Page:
a) Pay extra tax on his ongoing benefit
b) Pay off the arrears he built up through not paying the extra tax in months 1 to 7.
This results in his tax going up by about £196 per month for the final 5 months of the year, made up of:
a) £83 per month on the ongoing benefit and
b) £113 per month (to pay off 7 months' arrears over 5 months)
From the start of the following tax year, he should have no arrears and will pay only the ongoing £83 per month on his benefit.
Under the old system, the arrears would have been spread over the 12 months of the following tax year (at an extra £48 per month) instead of over the final 5 months of this year (at an extra £113 per month). So the old system was a bit more humane.
What really causes the damage here is the late notification by the employer, allowing 7 months of arrears to build up. If the employer notified promptly and HMRC acted promptly, then there should never be more than one or two months' arrears to pay off. But in the real world, delays happen.
I'd worry if, say, 10 months' arrears were being collected in the final 2 months of the tax year. Is there built-in protection to prevent unreasonably heavy deductions?
HMRC's calculations will also depend upon prompt application of the new code by the employer, and this won't always happen, so that people will still end the year with underpayments
Seems clear the accountant ought not to have filed a return he believed to be wrong and in particular should not have taken the initiative in doing so.
The HMRC handling was odd, but it often is! Many years ago, my (then new) client achieved transient notoriety over an illicit sexual relationship and was labelled a 'love-rat' in the tabloids which said he'd sold his story to another tabloid for £100,000. He assured me he'd received nothing and his return went in declaring a very modest income. A few days after the enquiry window closed, I received an enquiry notice. I objected that it was out of time. HMRC wriggled a bit but eventually conceded the point. By this time, the next year's return had gone in, reporting no income whatsoever. The client had lost his job and said he was living off his girlfriend and non-taxable benefits. This time, the enquiry notice came almost immediately and two inspectors travelled up from London to interview the client at my office. The meeting lasted less than half an hour, they declared themselves satisfied and went away again, with the closure notice arriving a few days later. It seemed to me that they were just going through the motions, and it can hardly have been cost effective, though the inspectors doubtless enjoyed their jaunt upcountry..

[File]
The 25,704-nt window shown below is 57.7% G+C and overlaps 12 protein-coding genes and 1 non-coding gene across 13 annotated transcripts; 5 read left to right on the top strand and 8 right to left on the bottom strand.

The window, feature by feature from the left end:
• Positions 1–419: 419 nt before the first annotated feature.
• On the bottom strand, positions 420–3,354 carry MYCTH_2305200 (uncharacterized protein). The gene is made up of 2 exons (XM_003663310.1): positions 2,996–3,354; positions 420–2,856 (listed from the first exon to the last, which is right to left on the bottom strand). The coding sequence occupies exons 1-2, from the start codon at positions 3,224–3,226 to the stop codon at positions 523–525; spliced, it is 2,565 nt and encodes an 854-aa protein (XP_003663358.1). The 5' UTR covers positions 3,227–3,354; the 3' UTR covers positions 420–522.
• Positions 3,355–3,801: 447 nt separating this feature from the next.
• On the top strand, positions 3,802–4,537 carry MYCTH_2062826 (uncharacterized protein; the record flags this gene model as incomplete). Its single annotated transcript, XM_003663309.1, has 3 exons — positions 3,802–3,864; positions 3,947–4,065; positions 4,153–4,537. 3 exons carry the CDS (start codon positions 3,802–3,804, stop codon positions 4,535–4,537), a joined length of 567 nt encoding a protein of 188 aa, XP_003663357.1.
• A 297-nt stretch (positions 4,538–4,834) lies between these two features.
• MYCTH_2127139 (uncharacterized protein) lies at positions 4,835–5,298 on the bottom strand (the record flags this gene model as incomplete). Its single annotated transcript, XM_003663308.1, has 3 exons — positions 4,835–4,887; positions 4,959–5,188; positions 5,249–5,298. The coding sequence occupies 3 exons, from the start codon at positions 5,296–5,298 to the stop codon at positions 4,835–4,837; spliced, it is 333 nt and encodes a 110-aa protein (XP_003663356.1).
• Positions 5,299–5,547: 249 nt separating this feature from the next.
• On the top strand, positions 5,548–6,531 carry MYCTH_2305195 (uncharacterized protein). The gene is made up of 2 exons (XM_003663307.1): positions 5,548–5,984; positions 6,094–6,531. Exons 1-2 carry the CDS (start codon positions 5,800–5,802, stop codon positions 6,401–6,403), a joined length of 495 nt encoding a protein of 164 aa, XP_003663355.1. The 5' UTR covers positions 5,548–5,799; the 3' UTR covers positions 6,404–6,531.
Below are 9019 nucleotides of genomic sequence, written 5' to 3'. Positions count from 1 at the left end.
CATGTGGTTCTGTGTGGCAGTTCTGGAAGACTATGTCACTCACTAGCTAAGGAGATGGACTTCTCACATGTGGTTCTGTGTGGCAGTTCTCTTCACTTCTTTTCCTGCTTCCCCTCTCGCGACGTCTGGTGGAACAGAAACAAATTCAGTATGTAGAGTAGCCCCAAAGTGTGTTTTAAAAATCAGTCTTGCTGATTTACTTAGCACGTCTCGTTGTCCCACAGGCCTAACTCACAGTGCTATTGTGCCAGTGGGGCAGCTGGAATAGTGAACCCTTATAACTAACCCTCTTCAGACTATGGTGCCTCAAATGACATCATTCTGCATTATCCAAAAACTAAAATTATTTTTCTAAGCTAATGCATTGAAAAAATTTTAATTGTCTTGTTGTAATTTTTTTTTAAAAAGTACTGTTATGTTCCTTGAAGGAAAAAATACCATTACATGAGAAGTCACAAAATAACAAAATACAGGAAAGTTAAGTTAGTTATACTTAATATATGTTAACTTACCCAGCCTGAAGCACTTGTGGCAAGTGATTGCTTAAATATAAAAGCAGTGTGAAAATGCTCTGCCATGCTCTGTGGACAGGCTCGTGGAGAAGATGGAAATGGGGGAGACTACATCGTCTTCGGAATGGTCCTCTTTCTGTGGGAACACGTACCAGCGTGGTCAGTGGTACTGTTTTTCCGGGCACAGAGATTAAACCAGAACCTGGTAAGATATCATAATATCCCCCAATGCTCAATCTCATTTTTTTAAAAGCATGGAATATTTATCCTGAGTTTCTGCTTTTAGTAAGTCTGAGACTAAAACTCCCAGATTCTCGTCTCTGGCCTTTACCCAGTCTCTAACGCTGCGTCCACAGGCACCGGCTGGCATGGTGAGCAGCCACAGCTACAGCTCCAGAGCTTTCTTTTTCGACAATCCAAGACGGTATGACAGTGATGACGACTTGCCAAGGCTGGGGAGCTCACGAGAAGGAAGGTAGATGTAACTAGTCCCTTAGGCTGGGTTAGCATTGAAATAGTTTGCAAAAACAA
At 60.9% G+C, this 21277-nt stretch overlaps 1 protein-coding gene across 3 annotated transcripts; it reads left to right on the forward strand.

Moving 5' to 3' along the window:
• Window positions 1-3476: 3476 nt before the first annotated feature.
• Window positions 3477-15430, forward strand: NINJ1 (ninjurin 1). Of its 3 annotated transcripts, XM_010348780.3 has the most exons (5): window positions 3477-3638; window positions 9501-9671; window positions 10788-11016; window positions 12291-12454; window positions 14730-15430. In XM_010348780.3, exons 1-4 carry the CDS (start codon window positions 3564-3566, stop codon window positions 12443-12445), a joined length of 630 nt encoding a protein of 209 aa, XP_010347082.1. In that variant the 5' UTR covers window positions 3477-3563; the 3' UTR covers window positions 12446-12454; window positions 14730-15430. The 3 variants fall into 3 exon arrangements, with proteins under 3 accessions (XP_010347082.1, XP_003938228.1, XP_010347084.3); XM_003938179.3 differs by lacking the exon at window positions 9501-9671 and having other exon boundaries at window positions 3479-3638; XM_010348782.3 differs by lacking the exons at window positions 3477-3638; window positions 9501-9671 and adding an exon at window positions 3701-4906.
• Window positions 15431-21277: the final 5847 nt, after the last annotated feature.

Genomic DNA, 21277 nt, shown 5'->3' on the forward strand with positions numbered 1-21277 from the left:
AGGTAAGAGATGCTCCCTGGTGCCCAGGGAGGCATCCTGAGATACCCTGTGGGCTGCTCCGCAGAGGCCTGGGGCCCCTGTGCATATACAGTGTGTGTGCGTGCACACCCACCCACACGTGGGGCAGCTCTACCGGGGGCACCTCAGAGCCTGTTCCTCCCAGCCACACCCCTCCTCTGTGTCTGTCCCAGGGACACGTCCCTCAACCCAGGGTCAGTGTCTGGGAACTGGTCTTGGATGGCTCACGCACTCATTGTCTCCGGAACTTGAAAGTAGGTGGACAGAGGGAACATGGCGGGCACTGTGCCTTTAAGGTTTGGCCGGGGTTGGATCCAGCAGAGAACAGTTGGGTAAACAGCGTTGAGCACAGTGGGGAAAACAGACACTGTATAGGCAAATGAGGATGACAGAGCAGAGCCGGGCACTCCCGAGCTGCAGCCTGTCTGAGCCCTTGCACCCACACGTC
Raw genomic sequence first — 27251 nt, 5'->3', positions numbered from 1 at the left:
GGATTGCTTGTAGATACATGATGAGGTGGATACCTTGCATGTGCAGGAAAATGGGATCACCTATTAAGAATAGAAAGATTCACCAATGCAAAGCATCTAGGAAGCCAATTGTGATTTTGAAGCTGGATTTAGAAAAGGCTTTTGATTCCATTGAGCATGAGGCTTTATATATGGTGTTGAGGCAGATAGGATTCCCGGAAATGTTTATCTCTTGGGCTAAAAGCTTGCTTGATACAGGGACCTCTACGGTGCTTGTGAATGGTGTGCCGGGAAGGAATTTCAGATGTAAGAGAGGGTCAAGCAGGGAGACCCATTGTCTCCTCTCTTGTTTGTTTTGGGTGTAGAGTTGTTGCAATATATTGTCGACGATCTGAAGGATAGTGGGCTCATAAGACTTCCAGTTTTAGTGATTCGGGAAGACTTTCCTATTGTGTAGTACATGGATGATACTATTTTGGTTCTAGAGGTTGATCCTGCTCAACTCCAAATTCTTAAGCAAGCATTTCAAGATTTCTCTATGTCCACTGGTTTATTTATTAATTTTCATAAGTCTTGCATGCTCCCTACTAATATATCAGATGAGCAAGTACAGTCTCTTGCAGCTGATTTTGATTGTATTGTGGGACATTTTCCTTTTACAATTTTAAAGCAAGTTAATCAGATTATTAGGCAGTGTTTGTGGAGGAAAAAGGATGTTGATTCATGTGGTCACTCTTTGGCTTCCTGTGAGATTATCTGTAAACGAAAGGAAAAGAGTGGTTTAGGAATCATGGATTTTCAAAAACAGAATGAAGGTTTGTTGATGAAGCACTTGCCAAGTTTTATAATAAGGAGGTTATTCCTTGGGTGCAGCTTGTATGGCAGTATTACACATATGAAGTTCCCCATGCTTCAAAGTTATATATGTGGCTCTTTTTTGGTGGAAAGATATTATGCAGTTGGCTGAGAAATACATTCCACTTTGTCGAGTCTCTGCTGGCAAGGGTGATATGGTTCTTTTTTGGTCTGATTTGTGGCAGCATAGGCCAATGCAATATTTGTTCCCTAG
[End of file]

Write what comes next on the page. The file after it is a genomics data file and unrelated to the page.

Dave Hartnett - The Wrong Target
I understand that when the HMRC Chairman resigned suddenly, Dave Hartnett took over briefly on a caretaker basis. When a permanent replacement was appointed, Hartnett was appointed to the new post of Second Permanent Secretary for Tax, with responsibility for Tax Professionalism, He was never CEO and Ms Hodge was lambasting the wrong man - but then she's a politician. I believe this gives her the protection of Parliamentary Privilege allowing her to make as many inaccurate and unfair accusations as she pleases without exposure to legal repercussions from her victims.
Gosh! Does this mean I can now register a company called The United Kingdom National Registration and Regulation Authority Ltd and start sending out letters to everybody I can think of, inviting them to pay me their annual registration fee? Will I have to register it for VAT if it's not actually supplying anything?